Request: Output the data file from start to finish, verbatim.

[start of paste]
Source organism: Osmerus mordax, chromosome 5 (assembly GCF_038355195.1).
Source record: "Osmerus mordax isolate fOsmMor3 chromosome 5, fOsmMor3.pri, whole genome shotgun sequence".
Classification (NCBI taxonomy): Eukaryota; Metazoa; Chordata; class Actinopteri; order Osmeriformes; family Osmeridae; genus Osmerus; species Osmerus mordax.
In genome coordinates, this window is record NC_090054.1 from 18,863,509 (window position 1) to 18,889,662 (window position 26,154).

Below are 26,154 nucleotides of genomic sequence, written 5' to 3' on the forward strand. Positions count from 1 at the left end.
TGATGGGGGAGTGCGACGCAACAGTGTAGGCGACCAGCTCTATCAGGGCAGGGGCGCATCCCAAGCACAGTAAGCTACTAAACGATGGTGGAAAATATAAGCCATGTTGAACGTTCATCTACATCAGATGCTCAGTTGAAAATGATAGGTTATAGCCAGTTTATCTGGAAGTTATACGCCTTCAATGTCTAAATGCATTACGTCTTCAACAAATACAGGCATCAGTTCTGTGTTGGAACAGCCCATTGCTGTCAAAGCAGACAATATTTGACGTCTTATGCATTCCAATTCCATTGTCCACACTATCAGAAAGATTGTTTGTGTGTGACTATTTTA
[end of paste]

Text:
Source organism: Osmerus mordax, chromosome 5 (assembly GCF_038355195.1).
Source record: "Osmerus mordax isolate fOsmMor3 chromosome 5, fOsmMor3.pri, whole genome shotgun sequence".
Classification (NCBI taxonomy): Eukaryota; Metazoa; Chordata; class Actinopteri; order Osmeriformes; family Osmeridae; genus Osmerus; species Osmerus mordax.
In genome coordinates, this window is record NC_090054.1 from 18,863,509 (window position 1) to 18,889,662 (window position 26,154).

Below are 26,154 nucleotides of genomic sequence, written 5' to 3' on the forward strand. Positions count from 1 at the left end.
TGATGGGGGAGTGCGACGCAACAGTGTAGGCGACCAGCTCTATCAGGGCAGGGGCGCATCCCAAGCACAGTAAGCTACTAAACGATGGTGGAAAATATAAGCCATGTTGAACGTTCATCTACATCAGATGCTCAGTTGAAAATGATAGGTTATAGCCAGTTTATCTGGAAGTTATACGCCTTCAATGTCTAAATGCATTACGTCTTCAACAAATACAGGCATCAGTTCTGTGTTGGAACAGCCCATTGCTGTCAAAGCAGACAATATTTGACGTCTTATGCATTCCAATTCCATTGTCCACACTATCAGAAAGATTGTTTGTGTGTGACTATTTTA